The city district of Borgerhout in Antwerp has suffered a rather bad public and media reputation for decades, often pejoratively dubbed Borgerocco due to its large number of inhabitants of Moroccan descent. As such it has been an easy target of popular prejudice and right-wing political movements looking to scapegoat particular ethnic communities. In recent years, however, this perception has gradually shifted. In the past fifteen years, numerous artists (and other so-called “young urban creatives”) have moved into the district with young, predominantly white middle-class families, couples and singles in their wake. An increasing number of professional artists set up their studios in Borgerhout as galleries, project spaces and artist initiatives started burgeoning, an evolution that has continued until today. Strikingly, Antwerp’s most internationally established gallery Zeno X also decided to relocate to the neighborhood in 2014. With a rise in the number of fashionable parties, ecologically minded community initiatives and coffee bars where the word ‘coffee’ isn’t even pronounced, the district has by now become salonfähig for the – again, mostly white and young – middle class. The latter is gradually replacing the working class, with hipsters taking the place of long-time locals or musty tobacco stores closing their doors in favor of retro barber- and tattoo shops. In this respect it is telling that those same ‘newcomers’ in Borgerhout have recently ‘rebranded’ the neighborhood under the name Boho, similar to Manhattan’s ultra-gentrified art district Soho. Indeed, most ingredients of a classical gentrification recipe seem to be present here, together with the role of the so-called ‘creative class’ in it.5 The reasons for and desirability of the transformation from Borgerocco into Boho are a matter of ideological framing and hence exactly what is at stake in the gentrification scenario.6 In the case of Borgerhout, however, this urban transformation is predominantly the outcome of an informal, bottom-up evolution rather than the product of an aggressive, top-down form of city marketing. Gentrification in Antwerp unfolds at a much slower pace than in cities like New York, Berlin, London, Tokyo, Hong Kong or São Paolo.7 The property values in the area have still not soared to excessive heights and the percentage of residents active in the so-called creative industries is relatively negligible. Cultural diversity in Borgerhout has its roots in social and ethnic stratification. It is not our ambition here to find a satisfactory explanation for this segregation, although it does confront us with the pressing question: who is it for?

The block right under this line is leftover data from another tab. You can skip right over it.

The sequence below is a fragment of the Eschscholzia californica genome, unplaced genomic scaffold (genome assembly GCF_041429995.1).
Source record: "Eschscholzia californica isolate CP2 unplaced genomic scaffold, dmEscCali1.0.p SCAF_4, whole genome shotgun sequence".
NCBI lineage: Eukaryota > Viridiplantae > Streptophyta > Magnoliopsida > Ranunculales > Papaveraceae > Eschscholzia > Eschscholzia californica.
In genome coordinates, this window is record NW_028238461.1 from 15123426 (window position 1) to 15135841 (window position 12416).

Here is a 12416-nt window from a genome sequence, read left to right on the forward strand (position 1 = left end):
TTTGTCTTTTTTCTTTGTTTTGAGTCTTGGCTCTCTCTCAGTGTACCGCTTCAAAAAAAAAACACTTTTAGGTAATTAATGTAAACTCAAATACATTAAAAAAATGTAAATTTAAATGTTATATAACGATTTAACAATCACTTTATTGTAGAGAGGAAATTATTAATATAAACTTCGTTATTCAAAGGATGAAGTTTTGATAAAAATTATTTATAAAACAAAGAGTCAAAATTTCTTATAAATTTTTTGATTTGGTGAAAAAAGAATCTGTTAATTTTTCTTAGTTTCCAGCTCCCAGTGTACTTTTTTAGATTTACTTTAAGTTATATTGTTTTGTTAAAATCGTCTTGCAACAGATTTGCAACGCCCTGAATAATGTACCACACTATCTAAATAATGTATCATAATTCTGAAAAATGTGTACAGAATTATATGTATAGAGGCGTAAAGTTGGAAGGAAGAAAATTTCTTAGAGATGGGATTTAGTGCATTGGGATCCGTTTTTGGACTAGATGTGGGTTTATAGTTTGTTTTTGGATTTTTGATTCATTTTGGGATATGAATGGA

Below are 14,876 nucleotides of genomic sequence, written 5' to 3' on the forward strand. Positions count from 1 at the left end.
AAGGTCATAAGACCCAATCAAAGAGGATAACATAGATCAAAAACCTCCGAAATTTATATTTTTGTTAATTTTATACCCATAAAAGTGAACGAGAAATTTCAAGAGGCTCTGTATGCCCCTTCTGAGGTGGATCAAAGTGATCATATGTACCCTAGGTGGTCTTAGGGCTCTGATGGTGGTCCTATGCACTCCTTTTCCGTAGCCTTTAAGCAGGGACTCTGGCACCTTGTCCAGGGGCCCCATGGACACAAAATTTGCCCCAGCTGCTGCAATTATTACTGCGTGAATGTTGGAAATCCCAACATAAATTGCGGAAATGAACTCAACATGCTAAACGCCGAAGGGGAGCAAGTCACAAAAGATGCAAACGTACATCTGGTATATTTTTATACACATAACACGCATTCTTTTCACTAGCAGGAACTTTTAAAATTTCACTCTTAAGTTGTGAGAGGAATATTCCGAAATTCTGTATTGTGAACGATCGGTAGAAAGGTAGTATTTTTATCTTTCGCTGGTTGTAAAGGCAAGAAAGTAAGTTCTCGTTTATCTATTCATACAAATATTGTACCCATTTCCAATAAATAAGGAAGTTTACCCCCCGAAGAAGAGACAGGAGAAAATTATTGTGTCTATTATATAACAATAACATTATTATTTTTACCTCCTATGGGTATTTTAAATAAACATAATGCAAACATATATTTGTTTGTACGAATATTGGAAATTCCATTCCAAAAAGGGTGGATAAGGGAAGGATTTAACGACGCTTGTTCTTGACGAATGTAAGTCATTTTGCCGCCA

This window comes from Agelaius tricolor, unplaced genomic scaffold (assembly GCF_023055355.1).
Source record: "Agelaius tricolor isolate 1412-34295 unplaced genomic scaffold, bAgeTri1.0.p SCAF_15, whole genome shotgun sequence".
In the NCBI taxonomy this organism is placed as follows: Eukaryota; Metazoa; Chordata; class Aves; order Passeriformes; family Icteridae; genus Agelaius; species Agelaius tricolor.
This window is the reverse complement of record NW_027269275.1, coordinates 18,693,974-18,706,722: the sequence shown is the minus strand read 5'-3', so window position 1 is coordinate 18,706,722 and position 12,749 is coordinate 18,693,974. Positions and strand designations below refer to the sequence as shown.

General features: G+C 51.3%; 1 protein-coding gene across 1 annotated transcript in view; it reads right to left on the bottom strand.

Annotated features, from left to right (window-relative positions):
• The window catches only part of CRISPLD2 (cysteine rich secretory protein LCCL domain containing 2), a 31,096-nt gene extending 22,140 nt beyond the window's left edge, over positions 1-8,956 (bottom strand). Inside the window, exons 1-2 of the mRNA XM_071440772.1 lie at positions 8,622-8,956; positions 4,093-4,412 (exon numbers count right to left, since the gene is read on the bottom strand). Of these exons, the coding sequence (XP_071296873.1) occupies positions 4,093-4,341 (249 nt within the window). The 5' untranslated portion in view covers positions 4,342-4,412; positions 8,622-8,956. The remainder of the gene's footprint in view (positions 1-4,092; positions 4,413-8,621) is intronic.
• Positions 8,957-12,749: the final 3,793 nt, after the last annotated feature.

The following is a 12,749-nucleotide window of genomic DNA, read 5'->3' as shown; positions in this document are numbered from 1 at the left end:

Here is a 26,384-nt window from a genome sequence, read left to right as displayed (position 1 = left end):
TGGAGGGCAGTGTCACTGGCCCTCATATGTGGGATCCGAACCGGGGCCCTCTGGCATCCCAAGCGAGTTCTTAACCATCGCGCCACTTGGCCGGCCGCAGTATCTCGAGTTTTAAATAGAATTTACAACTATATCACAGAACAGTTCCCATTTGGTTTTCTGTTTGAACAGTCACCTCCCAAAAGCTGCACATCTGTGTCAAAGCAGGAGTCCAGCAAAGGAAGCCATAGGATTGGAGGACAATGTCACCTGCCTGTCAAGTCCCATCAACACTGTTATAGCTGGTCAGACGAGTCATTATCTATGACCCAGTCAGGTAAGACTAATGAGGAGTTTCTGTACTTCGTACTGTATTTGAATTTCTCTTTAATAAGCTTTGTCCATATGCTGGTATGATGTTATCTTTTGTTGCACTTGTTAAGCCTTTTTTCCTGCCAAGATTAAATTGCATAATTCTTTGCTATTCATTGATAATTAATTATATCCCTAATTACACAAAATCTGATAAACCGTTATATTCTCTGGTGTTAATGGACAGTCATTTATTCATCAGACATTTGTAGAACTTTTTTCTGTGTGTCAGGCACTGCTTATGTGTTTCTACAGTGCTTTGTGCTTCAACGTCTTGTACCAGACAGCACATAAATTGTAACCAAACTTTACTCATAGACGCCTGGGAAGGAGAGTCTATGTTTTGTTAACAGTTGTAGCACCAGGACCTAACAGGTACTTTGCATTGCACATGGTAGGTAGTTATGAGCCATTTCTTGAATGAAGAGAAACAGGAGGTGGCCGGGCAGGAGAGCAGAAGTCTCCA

The question ‘who is it for?’8 should not be taken lightly, especially for a biennial event that claims to operate on a local level. Evaluating the previous edition of 2014, visitor profiles proved to be rather homogeneous in terms of age, social and ethnic background. One way to take this concern seriously is to opt for more diverse local involvement at an early stage of creation, as often happens with practices of participatory art, community art and forms of ‘artivism’.9 In order to bring about actual change, however, activism and other forms of political engagement will prove to be much more effective.10 In the hitherto discussed case, this would imply standing up for the victims of gentrification and preventing the displacement of residents, defending their right to housing, affordable living and so on.11 However, this was not the curatorial path chosen for the second edition of BORG, out of an unwillingness to function as “‘the idealist in the machine’, patiently and tirelessly ironing out the rough edges of the system” (BAVO 2007a: 28). This requires a degree of “necessary inefficiency” (Shaviro 2013). Instead, the focus was rather self-oriented, reflecting on the complicity of contemporary artists and art workers in the process of gentrification.